There’s nothing out of the ordinary about waiting tables to make ends meet — unless you’re waitressing on a science base in the Antarctic.
Through this unique experience, Leslie Abell believes that she will make her own small but vital contribution to combating climate change.
“It’s important that scientists help prevent extreme conditions from occurring around the world,” she says. “It’s so humbling to be serving them. It may not be a glamorous job, but it will be a great, God-given experience.”
And God did play a role in Leslie’s arrival at the South Pole.
“Everyone will be impacted by climate change, but the poor will be the hardest hit of all. I need to do my part to help.”
This is not the first time Leslie has felt that that God has been calling her to serve in unusual ways.
She’s found herself answering phones on an American Indian reservation, praying with Hindu priests in India with her St. Olaf College classmates and fighting for fair-housing rights in Chicago.
And Leslie’s growing in confidence that she may hear a call to serve first before she understands how she’ll find God in the experience.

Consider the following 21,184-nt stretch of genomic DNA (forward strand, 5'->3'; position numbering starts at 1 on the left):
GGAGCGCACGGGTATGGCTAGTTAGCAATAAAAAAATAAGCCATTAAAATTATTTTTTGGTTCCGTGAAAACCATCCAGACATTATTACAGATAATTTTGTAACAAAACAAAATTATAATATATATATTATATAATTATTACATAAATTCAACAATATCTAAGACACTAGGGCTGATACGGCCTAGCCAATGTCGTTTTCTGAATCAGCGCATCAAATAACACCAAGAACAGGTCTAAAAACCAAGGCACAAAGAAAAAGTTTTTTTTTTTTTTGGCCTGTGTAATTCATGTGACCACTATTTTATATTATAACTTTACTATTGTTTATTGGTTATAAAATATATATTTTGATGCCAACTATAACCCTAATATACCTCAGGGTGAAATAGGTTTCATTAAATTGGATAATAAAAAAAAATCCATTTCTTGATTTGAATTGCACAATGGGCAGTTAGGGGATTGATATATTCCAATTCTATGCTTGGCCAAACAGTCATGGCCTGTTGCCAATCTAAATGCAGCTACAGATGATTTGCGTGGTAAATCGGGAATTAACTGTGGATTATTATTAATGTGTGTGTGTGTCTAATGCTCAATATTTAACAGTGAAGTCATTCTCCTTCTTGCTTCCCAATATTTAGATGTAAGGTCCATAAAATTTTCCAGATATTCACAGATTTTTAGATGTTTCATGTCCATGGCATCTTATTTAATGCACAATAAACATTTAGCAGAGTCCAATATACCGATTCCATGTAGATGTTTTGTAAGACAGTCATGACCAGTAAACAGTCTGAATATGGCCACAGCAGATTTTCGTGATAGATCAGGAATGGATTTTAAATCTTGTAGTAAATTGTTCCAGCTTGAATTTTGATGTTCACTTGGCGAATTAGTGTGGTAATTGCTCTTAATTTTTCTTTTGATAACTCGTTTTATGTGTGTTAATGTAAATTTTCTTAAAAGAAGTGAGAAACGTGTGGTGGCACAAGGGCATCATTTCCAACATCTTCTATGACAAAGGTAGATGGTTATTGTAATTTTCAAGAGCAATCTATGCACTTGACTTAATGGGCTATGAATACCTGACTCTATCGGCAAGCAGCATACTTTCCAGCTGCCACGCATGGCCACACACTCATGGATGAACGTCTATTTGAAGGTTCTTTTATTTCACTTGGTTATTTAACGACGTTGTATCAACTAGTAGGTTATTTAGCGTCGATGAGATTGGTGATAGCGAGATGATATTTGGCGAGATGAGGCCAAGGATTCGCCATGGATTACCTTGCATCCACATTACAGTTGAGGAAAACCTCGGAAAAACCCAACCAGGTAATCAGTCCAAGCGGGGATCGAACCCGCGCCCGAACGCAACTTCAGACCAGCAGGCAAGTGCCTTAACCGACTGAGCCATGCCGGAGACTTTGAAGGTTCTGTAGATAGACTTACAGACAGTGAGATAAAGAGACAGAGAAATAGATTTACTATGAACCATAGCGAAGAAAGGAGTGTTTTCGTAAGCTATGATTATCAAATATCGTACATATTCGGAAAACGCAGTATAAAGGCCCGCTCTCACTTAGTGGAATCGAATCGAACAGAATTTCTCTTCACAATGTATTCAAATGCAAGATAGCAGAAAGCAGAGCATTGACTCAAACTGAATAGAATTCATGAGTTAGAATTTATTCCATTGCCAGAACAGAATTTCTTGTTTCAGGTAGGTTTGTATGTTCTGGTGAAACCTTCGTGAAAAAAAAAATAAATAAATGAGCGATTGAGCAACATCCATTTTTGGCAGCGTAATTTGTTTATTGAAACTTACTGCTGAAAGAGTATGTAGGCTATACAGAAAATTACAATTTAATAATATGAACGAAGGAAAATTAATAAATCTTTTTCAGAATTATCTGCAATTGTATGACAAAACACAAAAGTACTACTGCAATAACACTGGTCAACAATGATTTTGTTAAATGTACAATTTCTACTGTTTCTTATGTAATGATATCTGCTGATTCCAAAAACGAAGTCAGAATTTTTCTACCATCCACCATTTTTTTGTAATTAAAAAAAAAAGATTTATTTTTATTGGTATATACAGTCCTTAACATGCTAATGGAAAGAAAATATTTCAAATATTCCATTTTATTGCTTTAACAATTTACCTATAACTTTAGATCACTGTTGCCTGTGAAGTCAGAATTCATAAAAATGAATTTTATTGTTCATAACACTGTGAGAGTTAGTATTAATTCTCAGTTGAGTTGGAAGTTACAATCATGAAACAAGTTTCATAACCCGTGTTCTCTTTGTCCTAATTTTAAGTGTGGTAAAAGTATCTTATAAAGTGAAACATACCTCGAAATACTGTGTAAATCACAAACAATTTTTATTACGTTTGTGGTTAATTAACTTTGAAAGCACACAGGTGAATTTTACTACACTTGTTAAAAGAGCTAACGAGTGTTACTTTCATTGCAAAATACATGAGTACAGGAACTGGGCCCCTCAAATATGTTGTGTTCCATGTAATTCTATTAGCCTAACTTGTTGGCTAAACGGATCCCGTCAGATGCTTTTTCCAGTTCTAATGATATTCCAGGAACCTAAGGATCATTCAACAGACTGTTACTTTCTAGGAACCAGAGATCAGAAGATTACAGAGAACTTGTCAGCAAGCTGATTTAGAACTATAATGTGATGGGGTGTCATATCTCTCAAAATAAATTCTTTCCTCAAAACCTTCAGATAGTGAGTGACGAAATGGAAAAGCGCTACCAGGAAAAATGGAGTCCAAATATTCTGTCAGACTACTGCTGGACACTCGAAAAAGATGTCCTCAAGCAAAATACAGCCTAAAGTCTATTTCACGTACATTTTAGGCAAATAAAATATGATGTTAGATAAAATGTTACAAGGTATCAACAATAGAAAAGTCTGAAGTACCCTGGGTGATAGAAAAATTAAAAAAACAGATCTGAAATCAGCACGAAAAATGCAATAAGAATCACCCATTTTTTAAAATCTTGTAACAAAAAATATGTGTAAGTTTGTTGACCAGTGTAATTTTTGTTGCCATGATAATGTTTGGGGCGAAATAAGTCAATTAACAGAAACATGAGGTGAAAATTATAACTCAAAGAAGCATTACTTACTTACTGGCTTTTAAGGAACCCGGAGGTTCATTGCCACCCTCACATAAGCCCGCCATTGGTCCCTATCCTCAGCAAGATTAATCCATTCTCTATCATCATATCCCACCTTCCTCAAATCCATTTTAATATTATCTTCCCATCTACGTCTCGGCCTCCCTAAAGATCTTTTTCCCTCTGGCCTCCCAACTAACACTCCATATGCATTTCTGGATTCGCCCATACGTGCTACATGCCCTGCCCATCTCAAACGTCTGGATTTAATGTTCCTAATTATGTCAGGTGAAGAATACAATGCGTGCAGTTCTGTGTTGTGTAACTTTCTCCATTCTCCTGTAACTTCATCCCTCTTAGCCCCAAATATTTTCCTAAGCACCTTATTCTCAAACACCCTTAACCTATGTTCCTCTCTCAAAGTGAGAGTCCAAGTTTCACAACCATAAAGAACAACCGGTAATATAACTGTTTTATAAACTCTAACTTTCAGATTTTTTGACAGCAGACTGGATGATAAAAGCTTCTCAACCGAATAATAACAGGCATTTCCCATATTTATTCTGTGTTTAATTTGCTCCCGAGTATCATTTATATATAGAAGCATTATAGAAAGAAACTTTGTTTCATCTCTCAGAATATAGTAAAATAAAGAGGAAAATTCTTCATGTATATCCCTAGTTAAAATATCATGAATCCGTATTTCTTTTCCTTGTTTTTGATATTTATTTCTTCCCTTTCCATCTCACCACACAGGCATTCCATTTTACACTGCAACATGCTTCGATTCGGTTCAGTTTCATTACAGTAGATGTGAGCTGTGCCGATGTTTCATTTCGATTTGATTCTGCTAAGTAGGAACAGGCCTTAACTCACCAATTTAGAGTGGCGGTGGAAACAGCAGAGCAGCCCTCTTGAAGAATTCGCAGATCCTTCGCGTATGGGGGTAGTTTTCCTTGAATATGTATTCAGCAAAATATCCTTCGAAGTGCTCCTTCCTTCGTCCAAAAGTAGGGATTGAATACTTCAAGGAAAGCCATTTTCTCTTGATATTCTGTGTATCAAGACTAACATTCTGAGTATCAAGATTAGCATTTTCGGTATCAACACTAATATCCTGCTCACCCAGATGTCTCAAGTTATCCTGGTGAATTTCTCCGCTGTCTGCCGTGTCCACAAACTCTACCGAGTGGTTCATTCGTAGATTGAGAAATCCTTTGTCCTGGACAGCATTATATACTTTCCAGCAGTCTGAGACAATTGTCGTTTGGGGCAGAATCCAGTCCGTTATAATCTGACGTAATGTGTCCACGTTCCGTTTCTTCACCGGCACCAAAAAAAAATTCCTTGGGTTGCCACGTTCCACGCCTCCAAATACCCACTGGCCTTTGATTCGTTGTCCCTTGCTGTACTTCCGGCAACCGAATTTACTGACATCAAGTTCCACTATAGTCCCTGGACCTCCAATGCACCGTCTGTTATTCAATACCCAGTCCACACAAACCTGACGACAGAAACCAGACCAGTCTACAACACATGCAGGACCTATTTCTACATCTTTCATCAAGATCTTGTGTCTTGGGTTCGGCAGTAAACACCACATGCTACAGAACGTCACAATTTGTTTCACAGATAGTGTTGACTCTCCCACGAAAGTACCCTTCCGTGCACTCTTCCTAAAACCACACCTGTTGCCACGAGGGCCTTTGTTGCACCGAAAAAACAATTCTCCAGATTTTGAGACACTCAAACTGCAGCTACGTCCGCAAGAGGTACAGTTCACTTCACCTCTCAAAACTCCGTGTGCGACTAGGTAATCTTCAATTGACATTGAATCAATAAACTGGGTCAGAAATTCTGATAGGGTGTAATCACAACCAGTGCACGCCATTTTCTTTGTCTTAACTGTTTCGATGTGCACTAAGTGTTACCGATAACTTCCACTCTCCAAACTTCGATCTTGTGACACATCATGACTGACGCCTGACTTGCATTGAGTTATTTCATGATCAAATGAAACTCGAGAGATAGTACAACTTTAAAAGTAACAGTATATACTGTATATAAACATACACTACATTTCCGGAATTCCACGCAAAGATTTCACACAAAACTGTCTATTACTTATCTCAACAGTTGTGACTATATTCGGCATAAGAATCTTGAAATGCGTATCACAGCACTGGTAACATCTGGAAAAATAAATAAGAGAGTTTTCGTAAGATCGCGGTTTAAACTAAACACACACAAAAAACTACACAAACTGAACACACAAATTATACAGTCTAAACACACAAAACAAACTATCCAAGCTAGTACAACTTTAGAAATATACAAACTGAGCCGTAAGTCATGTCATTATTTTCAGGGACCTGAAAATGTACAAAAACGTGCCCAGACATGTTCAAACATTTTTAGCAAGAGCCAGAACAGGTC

“Sometimes I feel like I’m not praying hard enough or working hard enough because some people sense what they want to do, like be a nurse or teacher, but I’m not like that,” Leslie confides.
“I just float around from one thing to another and can see my vocation unfolding in hindsight. I think everyone’s experience is different, but for some, like me, I think we just have to wait and see where things go from here.”
Right now, Leslie is leaning in the direction of policy making once she moves back to the United States. But for the time being, she wants to cherish the time God has given her to enjoy the stark beauty of Antarctica.